Book Review: “The Art of Classic Planning” — How to Build Beautiful and Enduring Communities
By Mark Favermann
By so memorably reestablishing the fundamentals of urban design and planning, The Art of Classic Planning will be a strategic addition to any architecture or urban planning library.
The Art of Classic Planning by Nir Hiam Buras. Harvard University Press, 496 pages, 749 color photographs, $95.
Boston’s “newest” neighborhood is the Seaport Neighborhood. During the perhaps overly long administration of Mayor Thomas Menino, the goal was to create a well-planned neighborhood, balancing a diverse residential mix of market level and affordable housing with 21st-century businesses as well as commercial services and conveniences, including parks and open space. For decades, the area, framed by rotting wooden piers, had hosted a few major structures in a vast sea of parking lots. It was a blank canvas. By 2017, the Seaport had become the fastest growing part of Boston. Somehow, though, the City of Boston’s scheme had gone badly awry. Its aspirational initial strategy had been forsaken. High-end development had triumphed over diversity, affordability, and efforts at architectural grace.
Tellingly, over several years the planning and urban design overview of Boston’s Seaport District had become exceedingly tentative, first by the Boston Redevelopment Authority (BRA), which was eventually rebranded as the Boston Planning and Development Agency (BPDA). The name of the neighborhood had to be changed several times. Though it is still considered by many to be part of the South Boston neighborhood, the identification went from The Boston Harbor Area to The Boston Waterfront to The South Boston Waterfront to The Innovation District with its sub-area Information District and back to The Seaport District. It is now the Seaport Neighborhood.
The Seaport Neighborhood began in fits and starts. Only after the 2008 Great Recession did it build up sufficient steam to boom. But the fact is that, in a diverse city with a majority of nonwhite citizens, only 3 percent of the Seaport Neighborhood’s population fits that description. In a city with a major affordable housing problem, it is one of Boston’s highest-rent neighborhoods. Not only that, but the Seaport Neighborhood is anyplace USA, filled with rather charmless glass and polished metal high-rises that are nearly all at the same height. There are no meaningful references to Boston’s history, patina, or character. Other then a proliferation of expensive restaurants, the “neighborhood” offers no connections to Boston’s emerging mixed ethnic culture majority. So what went wrong?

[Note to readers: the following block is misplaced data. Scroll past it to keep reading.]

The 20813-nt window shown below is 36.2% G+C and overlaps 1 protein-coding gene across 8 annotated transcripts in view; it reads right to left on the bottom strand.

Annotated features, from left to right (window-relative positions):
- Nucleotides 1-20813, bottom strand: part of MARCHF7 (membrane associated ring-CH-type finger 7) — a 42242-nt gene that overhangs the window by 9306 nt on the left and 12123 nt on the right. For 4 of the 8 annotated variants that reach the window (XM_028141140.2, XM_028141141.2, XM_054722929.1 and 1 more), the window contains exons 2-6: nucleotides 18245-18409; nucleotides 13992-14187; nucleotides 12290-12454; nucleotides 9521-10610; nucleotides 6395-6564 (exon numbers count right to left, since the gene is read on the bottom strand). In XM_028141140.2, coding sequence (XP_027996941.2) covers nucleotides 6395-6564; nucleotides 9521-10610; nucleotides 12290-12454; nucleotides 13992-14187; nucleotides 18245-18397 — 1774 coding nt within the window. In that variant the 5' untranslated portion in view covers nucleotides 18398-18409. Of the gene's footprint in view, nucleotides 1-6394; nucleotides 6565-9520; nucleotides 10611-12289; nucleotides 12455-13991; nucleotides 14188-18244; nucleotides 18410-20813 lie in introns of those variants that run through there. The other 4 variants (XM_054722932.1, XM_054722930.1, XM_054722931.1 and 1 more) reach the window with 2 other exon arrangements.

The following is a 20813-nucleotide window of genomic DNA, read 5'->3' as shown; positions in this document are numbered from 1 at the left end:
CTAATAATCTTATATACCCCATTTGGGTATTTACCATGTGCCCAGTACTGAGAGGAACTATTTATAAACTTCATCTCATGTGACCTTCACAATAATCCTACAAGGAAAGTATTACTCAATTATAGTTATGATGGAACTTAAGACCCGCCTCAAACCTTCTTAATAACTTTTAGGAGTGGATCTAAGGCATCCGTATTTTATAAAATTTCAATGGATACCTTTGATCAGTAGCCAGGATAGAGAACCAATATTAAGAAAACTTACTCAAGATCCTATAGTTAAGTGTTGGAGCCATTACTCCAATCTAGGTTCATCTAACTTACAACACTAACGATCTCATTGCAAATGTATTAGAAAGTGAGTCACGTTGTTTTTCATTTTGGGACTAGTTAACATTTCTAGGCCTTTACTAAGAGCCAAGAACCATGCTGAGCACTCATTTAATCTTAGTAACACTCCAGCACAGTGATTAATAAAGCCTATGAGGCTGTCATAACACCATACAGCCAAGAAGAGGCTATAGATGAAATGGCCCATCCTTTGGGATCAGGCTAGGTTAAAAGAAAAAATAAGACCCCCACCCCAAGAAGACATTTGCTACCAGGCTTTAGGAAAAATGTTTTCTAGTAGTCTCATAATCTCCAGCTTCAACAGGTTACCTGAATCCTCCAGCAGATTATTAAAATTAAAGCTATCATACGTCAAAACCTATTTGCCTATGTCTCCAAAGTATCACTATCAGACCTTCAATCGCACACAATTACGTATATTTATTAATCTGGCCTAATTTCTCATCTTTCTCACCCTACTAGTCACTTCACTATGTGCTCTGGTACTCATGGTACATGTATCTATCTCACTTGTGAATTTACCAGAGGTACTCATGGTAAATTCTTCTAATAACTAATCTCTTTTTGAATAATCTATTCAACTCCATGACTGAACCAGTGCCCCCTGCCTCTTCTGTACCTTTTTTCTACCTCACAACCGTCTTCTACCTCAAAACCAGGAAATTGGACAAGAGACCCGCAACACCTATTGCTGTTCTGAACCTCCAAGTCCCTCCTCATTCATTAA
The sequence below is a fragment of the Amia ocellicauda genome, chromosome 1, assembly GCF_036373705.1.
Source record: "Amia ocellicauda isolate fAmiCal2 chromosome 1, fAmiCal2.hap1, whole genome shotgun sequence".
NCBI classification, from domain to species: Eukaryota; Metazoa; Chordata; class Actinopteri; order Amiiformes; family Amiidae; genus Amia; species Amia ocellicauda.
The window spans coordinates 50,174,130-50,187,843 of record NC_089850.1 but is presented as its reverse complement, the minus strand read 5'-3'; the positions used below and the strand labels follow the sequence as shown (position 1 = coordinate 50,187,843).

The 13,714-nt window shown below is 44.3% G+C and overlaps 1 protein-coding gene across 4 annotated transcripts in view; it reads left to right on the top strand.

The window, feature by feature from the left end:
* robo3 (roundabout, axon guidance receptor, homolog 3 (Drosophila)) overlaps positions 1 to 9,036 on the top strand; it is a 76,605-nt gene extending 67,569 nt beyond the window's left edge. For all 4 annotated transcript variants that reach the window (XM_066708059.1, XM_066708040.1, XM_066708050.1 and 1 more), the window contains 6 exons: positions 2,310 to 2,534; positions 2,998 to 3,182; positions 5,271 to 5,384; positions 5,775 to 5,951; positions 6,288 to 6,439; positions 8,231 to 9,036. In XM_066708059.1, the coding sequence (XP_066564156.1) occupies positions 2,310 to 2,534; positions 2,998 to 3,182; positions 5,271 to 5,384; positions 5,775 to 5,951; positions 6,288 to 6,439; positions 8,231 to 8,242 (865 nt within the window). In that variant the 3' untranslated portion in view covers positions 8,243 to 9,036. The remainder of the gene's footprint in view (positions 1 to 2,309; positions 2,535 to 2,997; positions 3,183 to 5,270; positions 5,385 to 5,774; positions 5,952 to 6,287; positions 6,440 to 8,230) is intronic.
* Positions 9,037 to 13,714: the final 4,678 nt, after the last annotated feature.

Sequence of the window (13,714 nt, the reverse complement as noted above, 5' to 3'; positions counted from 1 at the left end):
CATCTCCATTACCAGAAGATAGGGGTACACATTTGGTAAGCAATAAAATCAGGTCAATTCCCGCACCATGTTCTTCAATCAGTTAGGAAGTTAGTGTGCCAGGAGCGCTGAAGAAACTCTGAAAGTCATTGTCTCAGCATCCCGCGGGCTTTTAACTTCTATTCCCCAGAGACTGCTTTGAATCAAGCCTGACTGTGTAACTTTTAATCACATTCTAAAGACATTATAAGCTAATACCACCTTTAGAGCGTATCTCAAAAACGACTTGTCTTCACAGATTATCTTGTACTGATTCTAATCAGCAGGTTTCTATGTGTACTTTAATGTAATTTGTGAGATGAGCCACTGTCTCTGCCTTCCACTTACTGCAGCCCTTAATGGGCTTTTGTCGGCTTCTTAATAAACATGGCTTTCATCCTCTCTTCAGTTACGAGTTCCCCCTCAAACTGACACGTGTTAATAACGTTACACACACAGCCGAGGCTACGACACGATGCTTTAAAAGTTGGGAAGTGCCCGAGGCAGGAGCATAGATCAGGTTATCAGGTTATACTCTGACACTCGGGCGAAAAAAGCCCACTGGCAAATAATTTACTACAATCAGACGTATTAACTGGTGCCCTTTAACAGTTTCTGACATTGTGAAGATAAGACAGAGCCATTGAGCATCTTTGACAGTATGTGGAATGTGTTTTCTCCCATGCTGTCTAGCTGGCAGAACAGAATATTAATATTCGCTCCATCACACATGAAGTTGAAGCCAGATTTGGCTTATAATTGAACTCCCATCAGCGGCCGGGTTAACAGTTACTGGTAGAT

According to the author of The Art of Classic Planning, experienced urban designer Nir Haim Buras, the answer is simple: politicians and planners forgot the basics of urban design and planning. Increasingly, city planning has been done piecemeal and superficially. Buras argues that the best parts of Boston were those that had been classically planned and that these basics had been followed — until the 20th century.
Landmark places like Quincy Market, the Boston Common, the Public Garden, Haymarket Square, Old North Church, and the commercial streets of the Back Bay and Beacon Hill are examples of American architecture at its best. In contrast, the Seaport Neighborhood planners give lip-service to sustainability and walkability as well as smart and green technologies. Essential values were discarded in the planning and development process.
Containing hundreds of full color photographs and illustrations, Buras’s book offers an articulate account of how we can return to the “classic” approach to what makes cities attractive, appealing, and livable. By going back to the roots of the urban design process, by carefully following basics, he feels that today’s urban areas can be salvaged, their function and beauty restored for the long term.